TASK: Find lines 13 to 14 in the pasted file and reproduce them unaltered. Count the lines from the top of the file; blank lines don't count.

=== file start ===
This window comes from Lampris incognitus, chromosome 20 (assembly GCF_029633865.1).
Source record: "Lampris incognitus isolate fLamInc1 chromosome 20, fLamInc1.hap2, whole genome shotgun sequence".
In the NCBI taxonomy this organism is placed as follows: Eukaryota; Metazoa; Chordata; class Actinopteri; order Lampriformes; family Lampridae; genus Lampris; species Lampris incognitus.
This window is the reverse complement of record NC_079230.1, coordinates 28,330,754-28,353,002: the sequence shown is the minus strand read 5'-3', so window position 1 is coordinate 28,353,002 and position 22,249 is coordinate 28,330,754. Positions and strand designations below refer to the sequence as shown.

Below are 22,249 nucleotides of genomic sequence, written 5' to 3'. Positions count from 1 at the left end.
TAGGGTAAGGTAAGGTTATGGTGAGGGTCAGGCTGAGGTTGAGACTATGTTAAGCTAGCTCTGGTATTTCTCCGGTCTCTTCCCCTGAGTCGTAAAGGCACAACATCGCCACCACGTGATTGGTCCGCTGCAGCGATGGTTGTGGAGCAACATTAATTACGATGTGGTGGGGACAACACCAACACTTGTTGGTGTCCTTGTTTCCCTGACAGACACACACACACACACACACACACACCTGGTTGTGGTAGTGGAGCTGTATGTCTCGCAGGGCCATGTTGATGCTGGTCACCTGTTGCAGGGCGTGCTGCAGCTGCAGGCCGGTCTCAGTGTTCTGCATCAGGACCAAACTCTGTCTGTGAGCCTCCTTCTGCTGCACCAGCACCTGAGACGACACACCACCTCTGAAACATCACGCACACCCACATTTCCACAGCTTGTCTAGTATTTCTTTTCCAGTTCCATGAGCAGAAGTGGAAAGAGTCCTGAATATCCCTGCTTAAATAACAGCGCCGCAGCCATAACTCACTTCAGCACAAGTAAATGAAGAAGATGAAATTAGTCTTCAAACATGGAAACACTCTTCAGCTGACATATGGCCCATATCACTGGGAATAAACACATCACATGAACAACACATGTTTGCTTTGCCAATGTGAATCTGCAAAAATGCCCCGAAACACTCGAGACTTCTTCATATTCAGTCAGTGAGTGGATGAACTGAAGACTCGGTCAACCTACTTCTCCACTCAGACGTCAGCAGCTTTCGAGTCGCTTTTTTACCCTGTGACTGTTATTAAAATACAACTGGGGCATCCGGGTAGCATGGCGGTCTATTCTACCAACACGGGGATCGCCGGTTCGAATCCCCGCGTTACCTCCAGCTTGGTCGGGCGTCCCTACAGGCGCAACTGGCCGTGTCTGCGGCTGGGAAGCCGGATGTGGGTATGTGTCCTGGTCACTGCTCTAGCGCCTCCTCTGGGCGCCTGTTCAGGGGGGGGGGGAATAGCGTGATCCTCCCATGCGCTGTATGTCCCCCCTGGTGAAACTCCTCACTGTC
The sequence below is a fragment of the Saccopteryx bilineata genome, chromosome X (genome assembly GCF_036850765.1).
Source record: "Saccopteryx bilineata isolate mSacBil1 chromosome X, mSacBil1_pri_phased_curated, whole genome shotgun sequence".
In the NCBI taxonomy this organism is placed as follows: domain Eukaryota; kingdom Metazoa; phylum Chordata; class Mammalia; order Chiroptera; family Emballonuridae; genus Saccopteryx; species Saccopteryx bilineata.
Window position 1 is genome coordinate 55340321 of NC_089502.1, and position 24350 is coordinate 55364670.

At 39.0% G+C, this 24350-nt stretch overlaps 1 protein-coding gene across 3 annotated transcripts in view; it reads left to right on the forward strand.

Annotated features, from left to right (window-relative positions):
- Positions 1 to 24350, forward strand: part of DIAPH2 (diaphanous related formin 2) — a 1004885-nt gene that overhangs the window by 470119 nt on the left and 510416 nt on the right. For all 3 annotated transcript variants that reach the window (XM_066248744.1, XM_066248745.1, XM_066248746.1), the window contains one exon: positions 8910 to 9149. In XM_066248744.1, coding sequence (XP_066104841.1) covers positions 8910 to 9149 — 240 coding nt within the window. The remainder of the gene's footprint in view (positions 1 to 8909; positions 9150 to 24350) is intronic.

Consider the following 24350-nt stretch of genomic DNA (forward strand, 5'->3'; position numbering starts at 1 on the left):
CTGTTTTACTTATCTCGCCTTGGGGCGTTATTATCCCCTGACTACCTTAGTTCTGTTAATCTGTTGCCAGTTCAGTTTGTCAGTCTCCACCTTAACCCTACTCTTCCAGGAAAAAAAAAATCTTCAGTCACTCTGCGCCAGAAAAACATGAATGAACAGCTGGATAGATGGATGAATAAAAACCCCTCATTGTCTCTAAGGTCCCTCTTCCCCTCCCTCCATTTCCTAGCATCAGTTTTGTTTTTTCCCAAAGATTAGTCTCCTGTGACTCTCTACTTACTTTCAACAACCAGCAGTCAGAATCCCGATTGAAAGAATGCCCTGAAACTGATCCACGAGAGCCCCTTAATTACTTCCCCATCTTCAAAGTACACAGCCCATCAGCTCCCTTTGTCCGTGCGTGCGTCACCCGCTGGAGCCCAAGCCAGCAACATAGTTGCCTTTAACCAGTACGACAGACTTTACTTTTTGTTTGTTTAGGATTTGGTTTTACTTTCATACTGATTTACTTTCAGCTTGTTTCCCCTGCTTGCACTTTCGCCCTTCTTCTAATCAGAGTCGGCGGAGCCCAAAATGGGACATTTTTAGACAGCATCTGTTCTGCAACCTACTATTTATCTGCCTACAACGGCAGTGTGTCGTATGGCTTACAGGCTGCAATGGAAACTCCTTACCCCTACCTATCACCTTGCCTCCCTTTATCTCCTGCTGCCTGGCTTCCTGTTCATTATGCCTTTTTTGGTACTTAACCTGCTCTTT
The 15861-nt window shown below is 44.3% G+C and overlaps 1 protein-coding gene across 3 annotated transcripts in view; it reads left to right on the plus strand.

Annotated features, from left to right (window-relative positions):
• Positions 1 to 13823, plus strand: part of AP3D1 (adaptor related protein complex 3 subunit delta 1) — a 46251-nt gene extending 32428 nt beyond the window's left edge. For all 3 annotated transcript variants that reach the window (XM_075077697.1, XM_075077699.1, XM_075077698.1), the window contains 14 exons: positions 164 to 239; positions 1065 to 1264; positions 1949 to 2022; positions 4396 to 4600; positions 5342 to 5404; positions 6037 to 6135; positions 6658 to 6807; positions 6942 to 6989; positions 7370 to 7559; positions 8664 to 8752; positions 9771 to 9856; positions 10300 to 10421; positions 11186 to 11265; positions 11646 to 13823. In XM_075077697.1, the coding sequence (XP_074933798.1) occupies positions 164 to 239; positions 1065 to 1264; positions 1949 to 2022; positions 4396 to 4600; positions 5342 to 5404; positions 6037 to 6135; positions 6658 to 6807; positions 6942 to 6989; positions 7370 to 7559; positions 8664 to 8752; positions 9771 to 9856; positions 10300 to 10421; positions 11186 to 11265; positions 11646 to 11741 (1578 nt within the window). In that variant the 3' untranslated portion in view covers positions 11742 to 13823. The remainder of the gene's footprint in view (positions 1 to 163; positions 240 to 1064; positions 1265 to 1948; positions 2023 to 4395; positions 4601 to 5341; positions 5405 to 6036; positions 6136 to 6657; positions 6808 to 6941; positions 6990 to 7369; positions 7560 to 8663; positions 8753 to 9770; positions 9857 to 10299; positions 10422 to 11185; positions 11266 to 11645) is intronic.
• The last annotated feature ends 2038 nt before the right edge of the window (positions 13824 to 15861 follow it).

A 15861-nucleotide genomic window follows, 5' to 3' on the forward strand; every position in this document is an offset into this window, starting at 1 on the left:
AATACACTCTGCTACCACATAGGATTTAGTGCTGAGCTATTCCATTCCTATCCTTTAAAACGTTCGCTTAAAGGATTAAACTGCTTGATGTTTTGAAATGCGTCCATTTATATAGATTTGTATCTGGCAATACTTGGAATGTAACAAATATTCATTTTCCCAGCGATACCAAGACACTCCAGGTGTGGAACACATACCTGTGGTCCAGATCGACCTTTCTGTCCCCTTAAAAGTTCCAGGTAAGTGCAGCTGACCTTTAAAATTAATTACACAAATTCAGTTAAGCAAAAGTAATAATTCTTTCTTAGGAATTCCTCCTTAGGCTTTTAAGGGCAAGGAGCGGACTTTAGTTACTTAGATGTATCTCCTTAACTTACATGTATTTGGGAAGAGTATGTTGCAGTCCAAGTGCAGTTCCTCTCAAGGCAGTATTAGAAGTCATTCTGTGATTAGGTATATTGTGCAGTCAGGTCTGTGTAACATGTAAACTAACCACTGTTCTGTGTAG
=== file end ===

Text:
- Positions 1 to 24350, forward strand: part of DIAPH2 (diaphanous related formin 2) — a 1004885-nt gene that overhangs the window by 470119 nt on the left and 510416 nt on the right. For all 3 annotated transcript variants that reach the window (XM_066248744.1, XM_066248745.1, XM_066248746.1), the window contains one exon: positions 8910 to 9149. In XM_066248744.1, coding sequence (XP_066104841.1) covers positions 8910 to 9149 — 240 coding nt within the window. The remainder of the gene's footprint in view (positions 1 to 8909; positions 9150 to 24350) is intronic.

Consider the following 24350-nt stretch of genomic DNA (forward strand, 5'->3'; position numbering starts at 1 on the left):